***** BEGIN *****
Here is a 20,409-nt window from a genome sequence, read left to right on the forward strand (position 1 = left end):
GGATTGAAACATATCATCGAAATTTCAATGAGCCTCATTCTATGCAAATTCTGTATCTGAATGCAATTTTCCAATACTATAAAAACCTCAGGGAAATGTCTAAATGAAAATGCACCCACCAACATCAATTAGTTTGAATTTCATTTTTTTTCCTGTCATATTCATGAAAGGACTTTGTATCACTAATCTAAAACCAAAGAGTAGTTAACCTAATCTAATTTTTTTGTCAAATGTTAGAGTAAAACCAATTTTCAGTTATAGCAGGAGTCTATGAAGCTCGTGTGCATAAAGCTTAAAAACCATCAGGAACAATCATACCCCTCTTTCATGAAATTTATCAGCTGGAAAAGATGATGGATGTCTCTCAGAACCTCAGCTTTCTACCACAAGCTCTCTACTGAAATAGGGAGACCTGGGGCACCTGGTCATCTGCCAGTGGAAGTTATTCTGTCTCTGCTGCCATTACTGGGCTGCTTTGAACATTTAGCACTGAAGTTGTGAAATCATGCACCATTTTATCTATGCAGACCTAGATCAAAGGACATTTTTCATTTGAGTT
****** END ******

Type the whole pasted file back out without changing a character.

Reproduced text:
Here is a 20,409-nt window from a genome sequence, read left to right on the forward strand (position 1 = left end):
GGATTGAAACATATCATCGAAATTTCAATGAGCCTCATTCTATGCAAATTCTGTATCTGAATGCAATTTTCCAATACTATAAAAACCTCAGGGAAATGTCTAAATGAAAATGCACCCACCAACATCAATTAGTTTGAATTTCATTTTTTTTCCTGTCATATTCATGAAAGGACTTTGTATCACTAATCTAAAACCAAAGAGTAGTTAACCTAATCTAATTTTTTTGTCAAATGTTAGAGTAAAACCAATTTTCAGTTATAGCAGGAGTCTATGAAGCTCGTGTGCATAAAGCTTAAAAACCATCAGGAACAATCATACCCCTCTTTCATGAAATTTATCAGCTGGAAAAGATGATGGATGTCTCTCAGAACCTCAGCTTTCTACCACAAGCTCTCTACTGAAATAGGGAGACCTGGGGCACCTGGTCATCTGCCAGTGGAAGTTATTCTGTCTCTGCTGCCATTACTGGGCTGCTTTGAACATTTAGCACTGAAGTTGTGAAATCATGCACCATTTTATCTATGCAGACCTAGATCAAAGGACATTTTTCATTTGAGTT